5. Institution of Chemical Engineers, “HAZOP and HAZAN,” 4th ed., Rugby, U.K. (2001).
  6. Jones, D. W., “Lessons from HAZOP Experiences,” Hydrocarbon Processing (Apr. 1992).
  7. U.K. Health and Safety Executive, “HSE Offshore Technology Report OTO 96 002 Quality Assurance of HAZOP,” Sheffield, U.K. (1996).
  8. U.K. Health and Safety Laboratory, “Review of Hazard Identification Techniques,” HSL/2005/58, Buxton, U.K. (2005).
  9. Center for Chemical Process Safety, “Bowties in Risk Management: A Concept Book for Process Safety,” American Institute of Chemical Engineers, New York, NY, and John Wiley and Sons, Hoboken, NJ (2018).
  10. Vaughen, B. K., and Bloch, K., “Use the Bowtie Diagram to Help Reduce Process Safety Risks,” Chemical Engineering Progress, 112 (12), pp. 30–36 (Dec. 2016).


Author Bios: 

David Hatch

David Hatch  is a chemical engineer and process hazard analyst at Process Safety Integrity (Email: dhatch@psintegrity.com). He has over 30 years of experience working with facilities handling highly hazardous chemicals. He has held design, operating, and consulting roles in highly regulated industries, including oil and gas, pharmaceuticals, energy, and chemicals. He is an IChemE fellow, a professional process safety engineer, and a certified functional safety specialist. He has a BSc in chemical and process engineering from the Univ. of...Read more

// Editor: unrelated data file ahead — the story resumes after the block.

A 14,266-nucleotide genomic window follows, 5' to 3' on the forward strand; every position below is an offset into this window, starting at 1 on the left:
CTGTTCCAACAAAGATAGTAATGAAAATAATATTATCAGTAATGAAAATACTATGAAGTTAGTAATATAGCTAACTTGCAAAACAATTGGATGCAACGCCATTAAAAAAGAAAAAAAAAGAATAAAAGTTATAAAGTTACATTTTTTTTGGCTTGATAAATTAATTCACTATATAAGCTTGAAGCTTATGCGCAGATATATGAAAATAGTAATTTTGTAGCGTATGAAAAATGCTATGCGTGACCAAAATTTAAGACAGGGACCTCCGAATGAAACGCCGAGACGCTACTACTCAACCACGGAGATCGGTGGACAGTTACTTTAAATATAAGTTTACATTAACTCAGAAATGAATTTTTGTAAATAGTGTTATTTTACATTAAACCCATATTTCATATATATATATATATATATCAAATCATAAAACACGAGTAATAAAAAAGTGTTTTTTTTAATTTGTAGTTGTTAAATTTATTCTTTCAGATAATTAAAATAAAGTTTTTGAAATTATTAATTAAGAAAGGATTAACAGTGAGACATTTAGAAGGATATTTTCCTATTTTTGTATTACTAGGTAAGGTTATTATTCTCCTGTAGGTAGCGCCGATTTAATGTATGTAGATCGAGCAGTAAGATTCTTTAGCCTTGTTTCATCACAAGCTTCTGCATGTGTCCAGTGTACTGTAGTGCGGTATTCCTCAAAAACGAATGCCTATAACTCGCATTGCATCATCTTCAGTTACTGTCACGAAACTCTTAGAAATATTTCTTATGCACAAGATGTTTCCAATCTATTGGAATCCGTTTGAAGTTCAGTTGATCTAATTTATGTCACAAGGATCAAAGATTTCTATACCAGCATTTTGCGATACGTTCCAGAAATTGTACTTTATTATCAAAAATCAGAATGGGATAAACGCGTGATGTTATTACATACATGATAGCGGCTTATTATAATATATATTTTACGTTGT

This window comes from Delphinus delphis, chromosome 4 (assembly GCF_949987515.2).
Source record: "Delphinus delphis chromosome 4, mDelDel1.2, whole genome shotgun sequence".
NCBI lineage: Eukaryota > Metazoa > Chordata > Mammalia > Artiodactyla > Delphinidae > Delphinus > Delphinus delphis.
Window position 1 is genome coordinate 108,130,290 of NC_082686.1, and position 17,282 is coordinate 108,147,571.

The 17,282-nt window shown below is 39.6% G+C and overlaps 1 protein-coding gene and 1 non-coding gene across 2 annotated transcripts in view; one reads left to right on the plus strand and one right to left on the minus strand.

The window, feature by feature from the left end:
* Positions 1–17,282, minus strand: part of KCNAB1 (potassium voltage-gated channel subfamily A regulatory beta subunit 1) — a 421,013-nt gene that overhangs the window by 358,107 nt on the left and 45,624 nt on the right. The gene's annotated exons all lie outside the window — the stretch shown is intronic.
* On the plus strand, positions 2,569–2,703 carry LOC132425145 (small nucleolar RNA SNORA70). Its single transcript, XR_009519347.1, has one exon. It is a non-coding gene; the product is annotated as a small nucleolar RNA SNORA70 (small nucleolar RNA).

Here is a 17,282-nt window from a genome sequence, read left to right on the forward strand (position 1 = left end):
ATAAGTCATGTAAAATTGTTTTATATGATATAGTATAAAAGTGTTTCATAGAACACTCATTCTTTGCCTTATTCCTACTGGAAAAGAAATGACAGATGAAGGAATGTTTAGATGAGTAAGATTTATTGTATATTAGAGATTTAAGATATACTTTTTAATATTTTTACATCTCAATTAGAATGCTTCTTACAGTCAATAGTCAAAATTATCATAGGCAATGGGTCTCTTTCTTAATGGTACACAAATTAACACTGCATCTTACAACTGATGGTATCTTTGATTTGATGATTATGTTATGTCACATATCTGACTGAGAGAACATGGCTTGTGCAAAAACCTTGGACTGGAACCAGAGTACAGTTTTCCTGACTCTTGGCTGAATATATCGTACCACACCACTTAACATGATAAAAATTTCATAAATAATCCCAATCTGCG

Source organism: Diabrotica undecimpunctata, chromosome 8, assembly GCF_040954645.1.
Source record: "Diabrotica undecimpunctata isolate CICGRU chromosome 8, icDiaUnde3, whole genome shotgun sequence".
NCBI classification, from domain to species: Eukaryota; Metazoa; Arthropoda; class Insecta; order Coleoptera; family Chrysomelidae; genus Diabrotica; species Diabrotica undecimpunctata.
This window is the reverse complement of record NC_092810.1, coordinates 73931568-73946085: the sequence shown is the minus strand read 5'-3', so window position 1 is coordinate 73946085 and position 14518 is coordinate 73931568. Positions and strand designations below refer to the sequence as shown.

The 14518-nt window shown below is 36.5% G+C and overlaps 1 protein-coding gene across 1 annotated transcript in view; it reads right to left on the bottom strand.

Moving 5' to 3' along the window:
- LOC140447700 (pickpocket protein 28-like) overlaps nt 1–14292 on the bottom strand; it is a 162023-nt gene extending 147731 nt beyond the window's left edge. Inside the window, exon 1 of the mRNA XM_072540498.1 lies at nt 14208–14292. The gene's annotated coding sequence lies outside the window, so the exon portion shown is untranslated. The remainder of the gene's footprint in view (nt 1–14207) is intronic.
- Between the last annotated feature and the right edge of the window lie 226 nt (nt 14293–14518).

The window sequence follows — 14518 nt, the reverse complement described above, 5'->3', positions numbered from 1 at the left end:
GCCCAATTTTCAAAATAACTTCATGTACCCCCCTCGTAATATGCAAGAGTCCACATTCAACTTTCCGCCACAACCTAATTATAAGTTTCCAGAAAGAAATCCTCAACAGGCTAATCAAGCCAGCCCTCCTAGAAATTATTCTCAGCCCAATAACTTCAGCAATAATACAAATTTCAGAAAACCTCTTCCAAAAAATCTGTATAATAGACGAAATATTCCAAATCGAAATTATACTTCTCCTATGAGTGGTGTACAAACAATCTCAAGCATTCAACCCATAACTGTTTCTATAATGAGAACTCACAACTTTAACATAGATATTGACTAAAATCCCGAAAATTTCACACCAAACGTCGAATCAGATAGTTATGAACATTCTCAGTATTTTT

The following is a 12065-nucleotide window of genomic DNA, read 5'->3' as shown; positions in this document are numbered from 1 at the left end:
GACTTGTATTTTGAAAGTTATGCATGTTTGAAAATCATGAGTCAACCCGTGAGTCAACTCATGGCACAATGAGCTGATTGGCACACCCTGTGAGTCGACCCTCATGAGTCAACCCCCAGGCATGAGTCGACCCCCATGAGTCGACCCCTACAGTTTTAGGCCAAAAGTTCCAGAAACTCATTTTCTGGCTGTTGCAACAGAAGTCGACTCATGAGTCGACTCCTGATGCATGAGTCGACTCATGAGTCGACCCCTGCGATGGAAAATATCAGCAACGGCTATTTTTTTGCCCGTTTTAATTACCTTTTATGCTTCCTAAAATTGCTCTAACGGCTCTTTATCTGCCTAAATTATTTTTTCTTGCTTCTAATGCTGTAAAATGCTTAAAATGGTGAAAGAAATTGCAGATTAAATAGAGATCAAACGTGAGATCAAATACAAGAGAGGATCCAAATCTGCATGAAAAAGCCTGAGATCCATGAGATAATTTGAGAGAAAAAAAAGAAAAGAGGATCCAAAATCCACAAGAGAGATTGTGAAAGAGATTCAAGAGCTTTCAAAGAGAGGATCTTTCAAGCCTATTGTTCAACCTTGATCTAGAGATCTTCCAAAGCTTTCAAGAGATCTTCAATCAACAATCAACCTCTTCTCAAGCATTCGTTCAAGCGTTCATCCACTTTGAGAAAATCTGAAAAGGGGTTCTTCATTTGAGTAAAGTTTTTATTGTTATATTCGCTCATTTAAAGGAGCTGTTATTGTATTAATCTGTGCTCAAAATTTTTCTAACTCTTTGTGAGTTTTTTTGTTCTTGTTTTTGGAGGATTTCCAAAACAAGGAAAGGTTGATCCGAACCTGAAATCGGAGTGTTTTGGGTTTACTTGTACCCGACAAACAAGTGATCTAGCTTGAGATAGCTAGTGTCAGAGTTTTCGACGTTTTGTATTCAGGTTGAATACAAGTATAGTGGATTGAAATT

Paul McCulloch

Paul McCulloch is a chemical engineer working with CGE Risk Management Solutions (Email: p.mcculloch@cgerisk.com) where he partners with clients to implement bowtie risk management programs. Previously, he worked as a process safety specialist and chief architect in the process safety group of E.ON. He spent four years as a process safety specialist with ABB Engineering Services delivering solutions to their clients in petrochemical/oil and gas/power and specialty chemical industries. He has also worked on several petrochemical and specialty...Read more

Ian Travers

Ian Travers is a principal process safety consultant at Ian Travers Ltd. (Email: ian_travers06@btinternet.com). He recently retired as deputy director from the U.K. Health and Safety Executive (HSE). Travers has over 25 years’ experience in regulating chemical and major hazard industries and investigating major incidents to discover the underlying causes. He led the joint HSE and industry response to the major fire and explosion at the Buncefield fuel depot in the U.K. and established the UK Process Safety Leadership Group. He holds the...Read more